The determination to actually finish a writing session is not something that can hit you right away. As writers we are all too familiar with staring for what seem like hours at a blinking cursor on a blank page. When we stare down at all the potential that could be included in just that one sheet of paper, it freezes our fingers in place. And for good reason.
I had once made on article on Description Overload and I was dead serious with every claim that I made in that post. There are just far too many details to take into account
when you’re just writing one scene, let alone a whole chapter!
To some of those that may have been involved in the hobby for longer, it may seem strange that you still get the shivers when you see that blinking cursor. As if the silence that comes when we’re not typing on our laptops is not bad enough, there’s also your mind that keeps hinting at all the possible words you could use! Your inner perfectionist berates your work before it’s even typed down! It’s as though all the powers in the universe have congregated with the sole purpose of stopping you!
And this is just the first thing we face when we open our manuscript!
You’re afraid to even allow yourself the pleasure of hearing that tap tap tap because you think you’ll just end up spewing gibberish all over your monitor! It’s a feeling worse than not having ideas for what to write. If only for the fact that we already have the ideas, we’re just too scared to see them once they are put to paper.
This is another case of that inner perfectionist, mocking our efforts before we even get down to working on our books. We want to see this idealized version of our prose spawn on the screen the second that we commenced typing, but this is almost never the case. And we’re aware of it. But many of us can’t bring ourselves to accept that, and we allow the negativity of the inner perfectionist to spread.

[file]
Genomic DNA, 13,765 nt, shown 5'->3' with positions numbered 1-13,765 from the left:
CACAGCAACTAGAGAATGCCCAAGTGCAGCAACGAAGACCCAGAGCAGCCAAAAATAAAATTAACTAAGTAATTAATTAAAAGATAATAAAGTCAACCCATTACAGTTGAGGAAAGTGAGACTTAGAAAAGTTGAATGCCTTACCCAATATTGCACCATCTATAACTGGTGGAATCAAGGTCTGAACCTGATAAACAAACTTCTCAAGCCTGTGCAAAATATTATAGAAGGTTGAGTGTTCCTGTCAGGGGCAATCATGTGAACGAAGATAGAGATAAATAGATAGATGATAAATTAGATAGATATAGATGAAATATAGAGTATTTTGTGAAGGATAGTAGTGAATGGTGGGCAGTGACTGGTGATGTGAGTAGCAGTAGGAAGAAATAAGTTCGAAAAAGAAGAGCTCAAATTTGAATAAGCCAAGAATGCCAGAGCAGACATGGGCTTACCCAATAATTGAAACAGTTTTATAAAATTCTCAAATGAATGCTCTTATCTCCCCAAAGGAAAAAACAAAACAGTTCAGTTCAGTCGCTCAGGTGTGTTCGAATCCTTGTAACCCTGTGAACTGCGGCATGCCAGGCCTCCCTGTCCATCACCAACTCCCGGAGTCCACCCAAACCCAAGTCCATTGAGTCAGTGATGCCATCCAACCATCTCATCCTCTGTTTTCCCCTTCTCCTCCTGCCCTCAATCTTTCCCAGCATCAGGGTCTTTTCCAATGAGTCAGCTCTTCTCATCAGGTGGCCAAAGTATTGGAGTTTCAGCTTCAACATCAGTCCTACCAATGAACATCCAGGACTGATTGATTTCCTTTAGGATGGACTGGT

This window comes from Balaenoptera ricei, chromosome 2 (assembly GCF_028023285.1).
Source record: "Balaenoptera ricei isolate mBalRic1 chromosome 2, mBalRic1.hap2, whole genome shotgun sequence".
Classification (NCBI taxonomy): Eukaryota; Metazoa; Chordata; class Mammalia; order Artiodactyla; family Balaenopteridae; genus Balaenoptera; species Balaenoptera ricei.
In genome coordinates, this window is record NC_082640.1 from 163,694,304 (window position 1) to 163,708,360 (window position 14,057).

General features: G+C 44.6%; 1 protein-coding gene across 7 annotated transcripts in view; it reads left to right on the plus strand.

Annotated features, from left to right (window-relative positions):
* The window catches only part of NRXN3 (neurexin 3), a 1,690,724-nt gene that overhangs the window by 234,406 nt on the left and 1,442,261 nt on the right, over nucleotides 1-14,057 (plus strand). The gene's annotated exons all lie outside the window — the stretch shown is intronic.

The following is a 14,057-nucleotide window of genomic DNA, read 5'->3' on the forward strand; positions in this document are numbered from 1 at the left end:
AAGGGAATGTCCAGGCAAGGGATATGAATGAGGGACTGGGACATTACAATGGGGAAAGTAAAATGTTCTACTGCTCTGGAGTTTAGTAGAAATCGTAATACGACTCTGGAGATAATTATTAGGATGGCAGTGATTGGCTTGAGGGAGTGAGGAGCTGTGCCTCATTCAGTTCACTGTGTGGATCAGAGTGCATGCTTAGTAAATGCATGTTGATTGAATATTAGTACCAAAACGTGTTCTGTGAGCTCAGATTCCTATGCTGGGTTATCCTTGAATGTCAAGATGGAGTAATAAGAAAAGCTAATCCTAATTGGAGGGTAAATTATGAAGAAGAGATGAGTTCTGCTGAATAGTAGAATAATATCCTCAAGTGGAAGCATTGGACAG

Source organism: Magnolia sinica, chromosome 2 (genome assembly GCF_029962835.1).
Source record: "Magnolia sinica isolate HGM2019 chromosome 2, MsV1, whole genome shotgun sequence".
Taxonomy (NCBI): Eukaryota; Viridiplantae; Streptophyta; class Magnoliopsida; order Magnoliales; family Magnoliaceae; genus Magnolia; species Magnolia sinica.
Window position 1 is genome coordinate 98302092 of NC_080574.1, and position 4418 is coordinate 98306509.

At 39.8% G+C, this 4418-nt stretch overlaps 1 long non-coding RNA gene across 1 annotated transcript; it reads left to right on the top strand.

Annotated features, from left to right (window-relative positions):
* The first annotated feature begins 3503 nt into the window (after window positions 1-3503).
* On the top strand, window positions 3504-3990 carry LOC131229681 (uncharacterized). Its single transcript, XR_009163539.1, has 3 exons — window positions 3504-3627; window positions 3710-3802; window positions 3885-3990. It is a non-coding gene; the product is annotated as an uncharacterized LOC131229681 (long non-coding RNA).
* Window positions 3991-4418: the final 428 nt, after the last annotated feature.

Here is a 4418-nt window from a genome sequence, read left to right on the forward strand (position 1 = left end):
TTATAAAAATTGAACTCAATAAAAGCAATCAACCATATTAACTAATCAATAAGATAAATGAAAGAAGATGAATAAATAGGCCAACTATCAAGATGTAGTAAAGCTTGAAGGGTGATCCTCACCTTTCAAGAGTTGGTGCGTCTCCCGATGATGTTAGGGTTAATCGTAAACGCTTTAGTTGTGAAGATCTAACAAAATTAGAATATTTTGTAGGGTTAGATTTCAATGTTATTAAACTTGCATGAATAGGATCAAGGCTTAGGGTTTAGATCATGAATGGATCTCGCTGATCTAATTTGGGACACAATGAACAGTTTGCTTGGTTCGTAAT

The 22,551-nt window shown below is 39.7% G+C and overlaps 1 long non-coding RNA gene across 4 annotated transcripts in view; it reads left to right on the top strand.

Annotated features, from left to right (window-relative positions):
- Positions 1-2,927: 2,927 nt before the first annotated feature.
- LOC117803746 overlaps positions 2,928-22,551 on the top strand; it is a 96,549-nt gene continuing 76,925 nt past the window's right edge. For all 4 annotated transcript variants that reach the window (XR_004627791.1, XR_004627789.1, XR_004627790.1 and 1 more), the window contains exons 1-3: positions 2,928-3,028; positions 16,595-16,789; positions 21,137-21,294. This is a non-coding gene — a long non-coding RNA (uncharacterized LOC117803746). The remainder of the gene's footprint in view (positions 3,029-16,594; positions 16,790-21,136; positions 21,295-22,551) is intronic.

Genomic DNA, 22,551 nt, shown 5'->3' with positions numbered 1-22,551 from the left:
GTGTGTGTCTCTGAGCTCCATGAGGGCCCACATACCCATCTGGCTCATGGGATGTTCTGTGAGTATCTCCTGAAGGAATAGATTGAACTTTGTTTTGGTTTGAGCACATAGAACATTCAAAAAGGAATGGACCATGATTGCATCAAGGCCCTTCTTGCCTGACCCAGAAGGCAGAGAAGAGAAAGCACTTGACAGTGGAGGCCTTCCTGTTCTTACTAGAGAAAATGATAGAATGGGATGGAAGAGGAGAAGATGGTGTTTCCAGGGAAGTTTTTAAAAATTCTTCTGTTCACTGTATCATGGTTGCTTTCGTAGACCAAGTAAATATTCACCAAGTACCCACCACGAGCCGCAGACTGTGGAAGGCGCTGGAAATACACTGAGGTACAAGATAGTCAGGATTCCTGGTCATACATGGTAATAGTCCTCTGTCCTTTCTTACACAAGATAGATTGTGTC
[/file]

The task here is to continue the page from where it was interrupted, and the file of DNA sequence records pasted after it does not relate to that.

Very well, very well, it’s a great thing that I’ve been able to tell you all about this, but that won’t matter unless I bring up a solution. But what could that answer to our problems even be? Well, you’ll be happy to hear that the answer isn’t that complex.
Yeah, you heard me.
You see, like many other cases with the inner perfectionist, he must be treated like a nagging grandparent. Sure, on the surface it appears as though you’re listening to him, but what you’re really doing is anxiously waiting for him to shut up. We need to realize that this kind of fear is temporary at best and irrational at its worst.
The hardest part of making a novel are those first few minutes that you spend staring down at a blank page with your mind thinking about everything except the novel. But the only way to break this is to start typing. It can take only a sentence until you feel pumped to dish out words. Maybe 500. Maybe even a 1000! But either way, it’s guaranteed that if we bear through it, we’ll be able to get out with our books intact and our minds unsullied.
As always, this has been the QuestingAuthor. Keep writing, my friends.